California Science Center officials Thursday will begin the process of reconfiguring the space shuttle Endeavour into a planned vertical display with two rocket boosters and an external fuel tank, marking the first time such a feat will have been performed with a shuttle outside of a NASA facility.
The shuttle has been on display horizontally at the Science Center for 11 years. But construction began last year on the center's $400 million Samuel Oschin Air and Space Center, which will house the shuttle in the vertical launch position with the rocket boosters and fuel tank.
The new center is not expected to open until 2025, but Thursday will mark the beginning of a six-month "Go for Stack" process. The effort will begin with installation of "aft skirts," on which the solid rocket motors will be stacked to form the solid rocket boosters. After that, the effort will begin to lift the massive external fuel tank, known as ET-94, into vertical position, followed by the intricate lifting of the shuttle itself by a large crane to its new location and positioning into a 200-foot-tall vertical display.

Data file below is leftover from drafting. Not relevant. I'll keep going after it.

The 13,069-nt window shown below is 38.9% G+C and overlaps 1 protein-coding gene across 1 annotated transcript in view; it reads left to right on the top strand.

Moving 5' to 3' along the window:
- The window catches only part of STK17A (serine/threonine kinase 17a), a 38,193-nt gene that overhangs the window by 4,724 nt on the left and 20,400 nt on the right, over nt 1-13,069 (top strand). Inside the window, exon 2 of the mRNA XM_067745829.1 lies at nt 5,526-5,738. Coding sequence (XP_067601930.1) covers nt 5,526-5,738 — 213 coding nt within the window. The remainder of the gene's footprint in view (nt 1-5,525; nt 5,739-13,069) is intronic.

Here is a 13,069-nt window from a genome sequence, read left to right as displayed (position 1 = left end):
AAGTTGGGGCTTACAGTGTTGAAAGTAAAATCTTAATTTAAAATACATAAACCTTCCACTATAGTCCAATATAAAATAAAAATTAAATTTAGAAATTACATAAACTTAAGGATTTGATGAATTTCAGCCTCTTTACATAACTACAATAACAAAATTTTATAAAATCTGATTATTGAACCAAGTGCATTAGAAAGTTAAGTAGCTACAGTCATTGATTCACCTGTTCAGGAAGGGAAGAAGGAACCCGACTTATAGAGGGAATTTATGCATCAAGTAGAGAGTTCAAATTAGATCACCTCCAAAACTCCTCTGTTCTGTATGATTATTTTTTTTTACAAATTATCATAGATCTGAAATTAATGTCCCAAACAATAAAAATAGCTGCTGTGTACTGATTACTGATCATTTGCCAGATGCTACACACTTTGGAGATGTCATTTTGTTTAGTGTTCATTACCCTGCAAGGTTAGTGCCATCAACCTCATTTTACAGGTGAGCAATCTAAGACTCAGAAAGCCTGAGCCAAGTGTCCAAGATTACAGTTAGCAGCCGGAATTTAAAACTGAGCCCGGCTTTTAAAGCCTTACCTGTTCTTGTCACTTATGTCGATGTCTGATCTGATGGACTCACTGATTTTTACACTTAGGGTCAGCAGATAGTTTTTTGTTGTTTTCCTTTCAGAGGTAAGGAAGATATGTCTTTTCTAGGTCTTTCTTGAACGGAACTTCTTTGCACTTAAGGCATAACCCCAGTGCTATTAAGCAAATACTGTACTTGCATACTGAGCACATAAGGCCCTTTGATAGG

"Endeavour will be the star attraction of the Samuel Oschin Air and Space Center, a launchpad for creativity and innovation that will inspire future generations of scientists, engineers and explorers," Jeff Rudolph, president and CEO of the California Science Center, said in a statement. "We are grateful to be at this point in the construction of the new Air and Space Center, and thrilled to start `Go for Stack' on July 20 to commemorate Space Exploration Day."
The move means the space shuttle Endeavour will be unavailable for public viewing after Dec. 31. It will remain off-limits until the new Samuel Oschin center opens.
The 200,000-square-foot Samuel Oschin Air and Space Center in Exposition Park will nearly double the Science Center's educational exhibition space, officials said. The building will include three multi-level galleries, themed for air, space and shuttle. The new facility will also house an events and exhibit center that will house large-scale rotating exhibitions.
Science Center officials are continuing fundraising efforts for the construction project, with about $320 million raised so far for the $400 million project.